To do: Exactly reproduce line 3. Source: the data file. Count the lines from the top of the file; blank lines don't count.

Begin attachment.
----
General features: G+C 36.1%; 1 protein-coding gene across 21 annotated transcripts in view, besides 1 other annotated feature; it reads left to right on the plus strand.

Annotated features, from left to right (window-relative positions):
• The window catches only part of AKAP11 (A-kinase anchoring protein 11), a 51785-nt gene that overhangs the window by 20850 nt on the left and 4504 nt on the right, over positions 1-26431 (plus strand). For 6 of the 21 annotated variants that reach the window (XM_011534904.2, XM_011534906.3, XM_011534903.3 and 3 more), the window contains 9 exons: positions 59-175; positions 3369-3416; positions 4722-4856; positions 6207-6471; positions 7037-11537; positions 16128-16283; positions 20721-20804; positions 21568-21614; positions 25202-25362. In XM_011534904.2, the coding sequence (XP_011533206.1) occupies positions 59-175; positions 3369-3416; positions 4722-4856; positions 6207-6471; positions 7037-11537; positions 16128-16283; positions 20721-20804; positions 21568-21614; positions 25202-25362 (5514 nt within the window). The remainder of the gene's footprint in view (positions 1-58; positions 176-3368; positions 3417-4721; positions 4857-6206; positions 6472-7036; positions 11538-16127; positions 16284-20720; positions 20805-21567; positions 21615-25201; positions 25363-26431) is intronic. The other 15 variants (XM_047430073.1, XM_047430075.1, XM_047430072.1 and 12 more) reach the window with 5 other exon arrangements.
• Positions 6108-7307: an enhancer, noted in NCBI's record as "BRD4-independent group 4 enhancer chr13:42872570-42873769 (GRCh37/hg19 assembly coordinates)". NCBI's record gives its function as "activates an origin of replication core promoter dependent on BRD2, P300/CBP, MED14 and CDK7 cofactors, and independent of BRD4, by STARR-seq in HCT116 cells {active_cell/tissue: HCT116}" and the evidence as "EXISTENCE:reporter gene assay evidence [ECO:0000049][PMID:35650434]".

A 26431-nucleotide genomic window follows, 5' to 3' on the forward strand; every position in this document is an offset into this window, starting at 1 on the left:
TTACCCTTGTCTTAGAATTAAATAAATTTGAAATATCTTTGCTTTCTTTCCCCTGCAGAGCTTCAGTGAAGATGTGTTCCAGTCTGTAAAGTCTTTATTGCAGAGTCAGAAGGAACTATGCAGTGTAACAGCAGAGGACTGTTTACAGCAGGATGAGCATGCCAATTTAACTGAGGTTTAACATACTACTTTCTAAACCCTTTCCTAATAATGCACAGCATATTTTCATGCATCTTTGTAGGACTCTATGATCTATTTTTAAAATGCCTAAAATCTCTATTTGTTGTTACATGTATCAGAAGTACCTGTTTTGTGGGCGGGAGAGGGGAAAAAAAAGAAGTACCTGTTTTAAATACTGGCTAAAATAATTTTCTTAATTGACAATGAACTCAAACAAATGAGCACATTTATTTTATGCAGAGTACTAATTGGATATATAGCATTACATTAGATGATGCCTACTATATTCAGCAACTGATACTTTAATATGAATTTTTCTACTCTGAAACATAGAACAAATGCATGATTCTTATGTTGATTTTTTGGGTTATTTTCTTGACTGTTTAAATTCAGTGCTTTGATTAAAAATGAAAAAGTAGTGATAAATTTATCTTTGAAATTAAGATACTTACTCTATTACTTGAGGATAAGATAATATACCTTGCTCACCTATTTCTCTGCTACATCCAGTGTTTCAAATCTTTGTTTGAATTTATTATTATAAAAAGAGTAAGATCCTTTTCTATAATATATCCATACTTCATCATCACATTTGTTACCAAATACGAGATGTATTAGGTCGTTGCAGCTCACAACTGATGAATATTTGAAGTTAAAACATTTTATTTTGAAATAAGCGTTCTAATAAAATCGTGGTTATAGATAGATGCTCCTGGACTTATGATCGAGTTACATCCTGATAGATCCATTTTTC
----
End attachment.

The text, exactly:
• The window catches only part of AKAP11 (A-kinase anchoring protein 11), a 51785-nt gene that overhangs the window by 20850 nt on the left and 4504 nt on the right, over positions 1-26431 (plus strand). For 6 of the 21 annotated variants that reach the window (XM_011534904.2, XM_011534906.3, XM_011534903.3 and 3 more), the window contains 9 exons: positions 59-175; positions 3369-3416; positions 4722-4856; positions 6207-6471; positions 7037-11537; positions 16128-16283; positions 20721-20804; positions 21568-21614; positions 25202-25362. In XM_011534904.2, the coding sequence (XP_011533206.1) occupies positions 59-175; positions 3369-3416; positions 4722-4856; positions 6207-6471; positions 7037-11537; positions 16128-16283; positions 20721-20804; positions 21568-21614; positions 25202-25362 (5514 nt within the window). The remainder of the gene's footprint in view (positions 1-58; positions 176-3368; positions 3417-4721; positions 4857-6206; positions 6472-7036; positions 11538-16127; positions 16284-20720; positions 20805-21567; positions 21615-25201; positions 25363-26431) is intronic. The other 15 variants (XM_047430073.1, XM_047430075.1, XM_047430072.1 and 12 more) reach the window with 5 other exon arrangements.